It’s More Than ‘Venting’ When I Speak Up For My Special Needs Son



I was a very private person before I became a staunch advocate for my son Jacob. I would rather have had gum surgery than talk about my feelings.

Things are very different now.

Parenting, in general, is hard. Parenting medically fragile children and teenagers is fraught with unimaginable stresses, heart-crushing decisions and endless battles to ensure our kids are receiving the best care and access to the fullest lives possible. Our children’s needs don’t fit neatly in a box, and a cookie-cutter approach to caring for our kids creates additional problems for all involved.

As medical technology advances, kids with complex needs are living longer than in previous generations. Hospitals are discharging children with complicated care into the community in ever-increasing numbers.

Unsustainable pressures are placed on moms like me to act as doctors, nurses, speech/physio/occupational therapists and problem-solvers for our children’s medical needs around the clock without a break. This goes on for years, often decades, until our children pass away or are placed in full-time group homes.

It’s no secret that I have publicly stood up to the Toronto District School Board on more than one occasion to make sure that Jacob’s educational needs are met.

I’m thrilled to report that it has been recognized that in addition to benefiting from the academic inclusion, Jacob has taught teachers, students and administrators some wonderful lessons about perseverance and tolerance. He has won over many skeptics and proven that he is more than simply a body in a wheelchair — a degrading position nobody should ever be in.

It is also widespread knowledge that Jake’s medical needs have increased exponentially over the past year and a half. I’ve shared many details about the struggle I’ve faced with the home care system that is supposed to help me manage his medical needs at home.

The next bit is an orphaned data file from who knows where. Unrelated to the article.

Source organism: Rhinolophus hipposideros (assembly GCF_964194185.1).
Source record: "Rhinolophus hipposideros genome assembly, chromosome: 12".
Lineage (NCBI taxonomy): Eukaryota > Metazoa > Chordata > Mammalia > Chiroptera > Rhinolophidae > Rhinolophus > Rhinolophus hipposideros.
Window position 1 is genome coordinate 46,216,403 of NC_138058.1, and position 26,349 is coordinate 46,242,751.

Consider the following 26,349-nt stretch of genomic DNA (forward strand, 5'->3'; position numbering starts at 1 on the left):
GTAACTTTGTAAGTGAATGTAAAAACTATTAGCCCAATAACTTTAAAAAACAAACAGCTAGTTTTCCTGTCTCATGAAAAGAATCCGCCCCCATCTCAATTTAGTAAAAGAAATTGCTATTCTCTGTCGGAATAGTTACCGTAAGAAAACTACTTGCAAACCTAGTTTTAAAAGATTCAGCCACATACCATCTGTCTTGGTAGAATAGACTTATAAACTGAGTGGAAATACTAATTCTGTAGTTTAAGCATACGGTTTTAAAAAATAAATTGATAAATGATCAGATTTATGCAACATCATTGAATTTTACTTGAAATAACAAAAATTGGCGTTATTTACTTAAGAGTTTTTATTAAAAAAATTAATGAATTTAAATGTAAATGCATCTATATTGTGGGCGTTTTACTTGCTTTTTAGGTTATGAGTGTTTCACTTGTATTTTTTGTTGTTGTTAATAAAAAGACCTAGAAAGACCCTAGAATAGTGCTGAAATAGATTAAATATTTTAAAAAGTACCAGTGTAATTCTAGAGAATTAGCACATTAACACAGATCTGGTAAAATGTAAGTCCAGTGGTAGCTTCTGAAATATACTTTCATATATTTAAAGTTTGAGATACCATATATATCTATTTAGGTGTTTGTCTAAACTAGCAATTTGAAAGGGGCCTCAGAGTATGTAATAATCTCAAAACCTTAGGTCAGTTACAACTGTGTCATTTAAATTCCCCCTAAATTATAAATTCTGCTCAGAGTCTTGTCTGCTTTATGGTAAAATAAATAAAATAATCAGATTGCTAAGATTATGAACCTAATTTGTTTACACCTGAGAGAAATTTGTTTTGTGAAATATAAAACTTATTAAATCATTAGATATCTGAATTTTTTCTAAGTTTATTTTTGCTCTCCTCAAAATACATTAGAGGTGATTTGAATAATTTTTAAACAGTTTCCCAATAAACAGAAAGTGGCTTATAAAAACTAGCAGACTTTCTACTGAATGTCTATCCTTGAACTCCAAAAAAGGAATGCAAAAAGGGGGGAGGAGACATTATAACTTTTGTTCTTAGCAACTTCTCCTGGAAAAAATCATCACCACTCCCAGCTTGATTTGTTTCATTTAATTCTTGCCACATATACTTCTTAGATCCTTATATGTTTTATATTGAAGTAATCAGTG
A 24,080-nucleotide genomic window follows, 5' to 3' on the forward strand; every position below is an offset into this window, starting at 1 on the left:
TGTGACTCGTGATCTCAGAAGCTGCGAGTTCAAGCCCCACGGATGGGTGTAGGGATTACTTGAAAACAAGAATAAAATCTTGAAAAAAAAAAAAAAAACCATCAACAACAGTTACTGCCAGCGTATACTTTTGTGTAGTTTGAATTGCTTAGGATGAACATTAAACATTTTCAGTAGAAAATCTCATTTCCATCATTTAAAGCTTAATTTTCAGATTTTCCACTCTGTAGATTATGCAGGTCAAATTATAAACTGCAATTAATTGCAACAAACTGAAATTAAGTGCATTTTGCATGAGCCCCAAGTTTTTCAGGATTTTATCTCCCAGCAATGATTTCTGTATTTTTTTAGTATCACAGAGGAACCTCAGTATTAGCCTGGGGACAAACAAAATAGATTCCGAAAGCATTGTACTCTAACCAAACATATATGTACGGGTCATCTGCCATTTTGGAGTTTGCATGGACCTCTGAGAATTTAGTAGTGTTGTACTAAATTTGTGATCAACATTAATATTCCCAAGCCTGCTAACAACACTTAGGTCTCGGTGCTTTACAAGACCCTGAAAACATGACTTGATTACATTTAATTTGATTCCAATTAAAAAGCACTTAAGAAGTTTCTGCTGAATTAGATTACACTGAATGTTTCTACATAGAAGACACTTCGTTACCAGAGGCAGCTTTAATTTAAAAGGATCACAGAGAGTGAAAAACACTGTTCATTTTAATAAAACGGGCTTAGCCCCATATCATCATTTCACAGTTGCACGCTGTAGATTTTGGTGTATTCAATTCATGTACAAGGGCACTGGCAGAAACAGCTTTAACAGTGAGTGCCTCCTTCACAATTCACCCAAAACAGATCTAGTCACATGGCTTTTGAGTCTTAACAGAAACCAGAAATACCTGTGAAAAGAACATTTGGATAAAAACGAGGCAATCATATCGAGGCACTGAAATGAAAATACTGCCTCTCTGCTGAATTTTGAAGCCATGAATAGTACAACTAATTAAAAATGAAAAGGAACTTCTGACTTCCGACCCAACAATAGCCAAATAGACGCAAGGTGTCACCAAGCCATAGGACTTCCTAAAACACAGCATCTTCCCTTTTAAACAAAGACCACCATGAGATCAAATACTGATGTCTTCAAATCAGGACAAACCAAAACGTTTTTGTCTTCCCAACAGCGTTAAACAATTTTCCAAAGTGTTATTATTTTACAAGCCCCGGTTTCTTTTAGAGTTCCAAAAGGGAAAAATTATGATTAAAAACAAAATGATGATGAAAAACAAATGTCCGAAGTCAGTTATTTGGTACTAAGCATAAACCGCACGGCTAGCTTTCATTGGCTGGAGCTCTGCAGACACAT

Despite sufficient government funding (and not many people can say that!), home care nurses and the inherent dysfunction in the system are failing miserably, making our lives even more arduous and depleting than they need be.

A few days ago, I was surprised when a friend commented that she is used to seeing me “vent” on social media. I didn’t think I regularly used online groups to unleash my frustrations (aside from the groups that are intended for such purpose, and thankfully there are a few).

“To the doctors, nurses and social workers who hear our struggles and witness our breakdowns, please don’t just listen and commiserate. Step up and gather the courage to instigate change.”

Sharing the obstacles I encounter as an advocate for my son with severe medical issues is done with the hope that people will begin to experience a bit about what I, and many others in similar situations, deal with on a regular basis. My objective is that if people know and empathize with our tribulations, change will be more likely to occur.

So I share.

Broadcasting these battles has never been for the express purpose of “venting.” I share the demands of our lives in such a public way in order to assemble the strongest, safest and most comprehensive team of caregivers and opportunities for my son. The educational and home care systems in Ontario have not kept pace with the medical advances.

I am speaking up to draw attention to the deficits in my community. I am exposing some (not all!) of my challenges with the hopes that it will make a difference. I am sharing my experiences because most people are unaware of the flaws in the system. And if people don’t know how the parents, caregivers and families are suffering, then changes will not happen fast enough for our generation.

I’m disseminating details about my conflicts for the slew of other exhausted, beaten-down parents who don’t have the time, energy or ability to do it for their children. Just because I’m the loud mouth, pain-in-the-butt parent, don’t assume that I’m the only one. There are so many of us.

To those in a position to effect change, whether you are in a government, medical or another field, please don’t continue to stand by and watch us sink under the enormous pressure in which we find ourselves.

To the doctors, nurses and social workers who hear our struggles and witness our breakdowns, please don’t just listen and commiserate. It might not be in your written job description and I know you are worried about alienating some of your colleagues and being viewed as trouble-makers in the eyes of your superiors, but you are the ones who see and know our desperation. Stop watching and wishing you could make things better for us. Step up and gather the courage to instigate change.

Please do your part to get the help we desperately need for our beloved children. They deserve it.